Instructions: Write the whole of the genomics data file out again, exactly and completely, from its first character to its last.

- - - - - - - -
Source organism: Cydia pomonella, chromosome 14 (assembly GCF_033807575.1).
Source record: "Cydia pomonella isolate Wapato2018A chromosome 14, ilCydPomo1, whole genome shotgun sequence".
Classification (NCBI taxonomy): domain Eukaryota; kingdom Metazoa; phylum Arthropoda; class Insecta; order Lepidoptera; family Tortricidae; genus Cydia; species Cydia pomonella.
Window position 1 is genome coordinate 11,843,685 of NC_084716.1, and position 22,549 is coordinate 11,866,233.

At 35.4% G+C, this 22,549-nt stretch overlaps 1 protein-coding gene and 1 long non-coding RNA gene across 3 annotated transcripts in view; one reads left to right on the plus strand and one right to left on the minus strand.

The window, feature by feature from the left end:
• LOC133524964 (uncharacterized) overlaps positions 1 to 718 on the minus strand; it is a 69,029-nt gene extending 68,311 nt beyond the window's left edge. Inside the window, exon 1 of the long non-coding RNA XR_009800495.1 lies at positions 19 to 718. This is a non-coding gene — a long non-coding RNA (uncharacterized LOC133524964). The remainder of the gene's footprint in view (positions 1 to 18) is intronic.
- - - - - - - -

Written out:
Source organism: Cydia pomonella, chromosome 14 (assembly GCF_033807575.1).
Source record: "Cydia pomonella isolate Wapato2018A chromosome 14, ilCydPomo1, whole genome shotgun sequence".
Classification (NCBI taxonomy): domain Eukaryota; kingdom Metazoa; phylum Arthropoda; class Insecta; order Lepidoptera; family Tortricidae; genus Cydia; species Cydia pomonella.
Window position 1 is genome coordinate 11,843,685 of NC_084716.1, and position 22,549 is coordinate 11,866,233.

At 35.4% G+C, this 22,549-nt stretch overlaps 1 protein-coding gene and 1 long non-coding RNA gene across 3 annotated transcripts in view; one reads left to right on the plus strand and one right to left on the minus strand.

The window, feature by feature from the left end:
• LOC133524964 (uncharacterized) overlaps positions 1 to 718 on the minus strand; it is a 69,029-nt gene extending 68,311 nt beyond the window's left edge. Inside the window, exon 1 of the long non-coding RNA XR_009800495.1 lies at positions 19 to 718. This is a non-coding gene — a long non-coding RNA (uncharacterized LOC133524964). The remainder of the gene's footprint in view (positions 1 to 18) is intronic.